Today, over 1,000 members of the Religious Right met with Donald Trump. It was pitched as a ‘conversation’; it was very clearly a campaign rally for the Republican nominee. Over 1,000 members were invited: I was not among them.

One participant observed that Jesus was not mentioned at the event. But, we do know that attendees were asked to pray before and after the event itself. Which is, at least, something. 

Someone sent me the documents that attendees received. Specifically, they were given a prayer guide for the pre-and post-meeting and a more general guide for praying for Trump and other leaders modeled upon the Lord’s Prayer.

The documents provide a bit of insight into the mindset of the organizers of the conference. They are mostly benign, and intentionally aim to be neutral. They have a more therapeutic than political ring to them, which is perhaps surprising for this gathering.

But they are generally oriented toward overcoming any internal objections or hesitations or sense of ‘judgment’ about others and the candidate. “Acknowledge any personal feelings that would keep you from honoring Mr. Trump for his participation,” they exhort the attendees. “Take a moment to offer a blessing for Mr. Trump and his family.” They aim, in this sense, at peace in nearly every sense: an internal peace, and the unity of peace as evangelicals with their Republican standard bearer.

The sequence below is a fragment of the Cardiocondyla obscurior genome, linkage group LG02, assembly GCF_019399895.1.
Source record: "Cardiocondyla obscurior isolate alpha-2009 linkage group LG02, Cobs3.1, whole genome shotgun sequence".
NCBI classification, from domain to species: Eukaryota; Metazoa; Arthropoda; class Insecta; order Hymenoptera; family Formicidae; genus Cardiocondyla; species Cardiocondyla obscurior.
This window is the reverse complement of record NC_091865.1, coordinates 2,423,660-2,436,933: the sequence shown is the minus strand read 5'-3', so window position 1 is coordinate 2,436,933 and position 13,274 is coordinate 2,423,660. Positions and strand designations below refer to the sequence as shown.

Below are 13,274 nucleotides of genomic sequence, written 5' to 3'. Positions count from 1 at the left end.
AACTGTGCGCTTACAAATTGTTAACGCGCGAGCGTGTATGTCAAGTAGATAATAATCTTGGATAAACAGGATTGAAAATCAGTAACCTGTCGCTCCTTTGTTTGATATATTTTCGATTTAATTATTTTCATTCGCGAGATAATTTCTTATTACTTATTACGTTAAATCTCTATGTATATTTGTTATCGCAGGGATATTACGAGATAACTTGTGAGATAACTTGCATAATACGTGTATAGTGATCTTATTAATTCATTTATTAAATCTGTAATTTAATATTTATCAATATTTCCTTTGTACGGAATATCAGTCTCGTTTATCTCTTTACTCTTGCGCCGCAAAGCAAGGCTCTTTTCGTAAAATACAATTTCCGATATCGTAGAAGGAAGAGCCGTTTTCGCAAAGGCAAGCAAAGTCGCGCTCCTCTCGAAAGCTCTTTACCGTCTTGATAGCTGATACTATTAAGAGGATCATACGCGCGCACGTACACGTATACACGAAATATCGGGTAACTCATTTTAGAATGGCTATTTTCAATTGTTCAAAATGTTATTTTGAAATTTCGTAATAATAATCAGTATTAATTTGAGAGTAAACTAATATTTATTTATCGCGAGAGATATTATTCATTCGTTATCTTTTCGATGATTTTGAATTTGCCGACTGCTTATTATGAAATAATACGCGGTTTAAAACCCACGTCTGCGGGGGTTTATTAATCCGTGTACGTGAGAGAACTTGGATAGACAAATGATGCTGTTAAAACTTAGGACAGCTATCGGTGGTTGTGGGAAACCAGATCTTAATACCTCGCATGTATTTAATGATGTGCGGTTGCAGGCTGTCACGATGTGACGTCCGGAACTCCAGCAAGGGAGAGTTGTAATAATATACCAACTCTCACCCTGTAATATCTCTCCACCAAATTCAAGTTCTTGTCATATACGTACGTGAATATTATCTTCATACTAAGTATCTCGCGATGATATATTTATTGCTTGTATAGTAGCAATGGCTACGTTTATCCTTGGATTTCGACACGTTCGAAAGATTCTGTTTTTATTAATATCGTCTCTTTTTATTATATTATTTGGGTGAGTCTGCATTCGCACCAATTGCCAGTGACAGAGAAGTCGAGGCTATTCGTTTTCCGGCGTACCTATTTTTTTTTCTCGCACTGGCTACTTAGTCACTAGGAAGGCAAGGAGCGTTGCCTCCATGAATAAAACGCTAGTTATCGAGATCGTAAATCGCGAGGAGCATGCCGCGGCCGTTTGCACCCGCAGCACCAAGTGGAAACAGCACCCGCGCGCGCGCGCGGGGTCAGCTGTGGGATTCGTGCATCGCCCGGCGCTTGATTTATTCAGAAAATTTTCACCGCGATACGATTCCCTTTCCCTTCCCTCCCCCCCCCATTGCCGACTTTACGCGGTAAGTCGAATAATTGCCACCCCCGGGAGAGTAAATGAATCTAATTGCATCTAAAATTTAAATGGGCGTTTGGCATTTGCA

But those who have badly studied what (culture) wars they must fight will be ill-equipped to see the nature of the peace that we need. There’s an Anglican prayer that asks for the wisdom to know the peace we ought preserve, and the false peace we ought relinquish. No peace can be made with Trump without the sharp rebuke of the Gospel with its call to repentance; no “Yes” is evangelical unless it also clearly announces its “No.”

Was such a word offered by any of the attendees? Did they meet their candidate with the diffidence and unconcern that Jesus shows before Pilate? In the earnestness of their supplications, were they moved to renounce the ways of evil and unrighteousness that Trump has himself tacitly and, nay, openly endorsed?

There is a unity which we must seek, and a unity we cannot allow. The capitulation of the Religious Right is now complete. It is a tragically comic ending to a movement that has done far, far more harm than good.

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Posted by Matthew Lee Anderson

Matthew Lee Anderson is the Founder and Lead Writer of Mere Orthodoxy. He is the author of Earthen Vessels: Why Our Bodies Matter to our Faith and The End of Our Exploring: A Book about Questioning and the Confidence of Faith. Follow him on Twitter or on Facebook.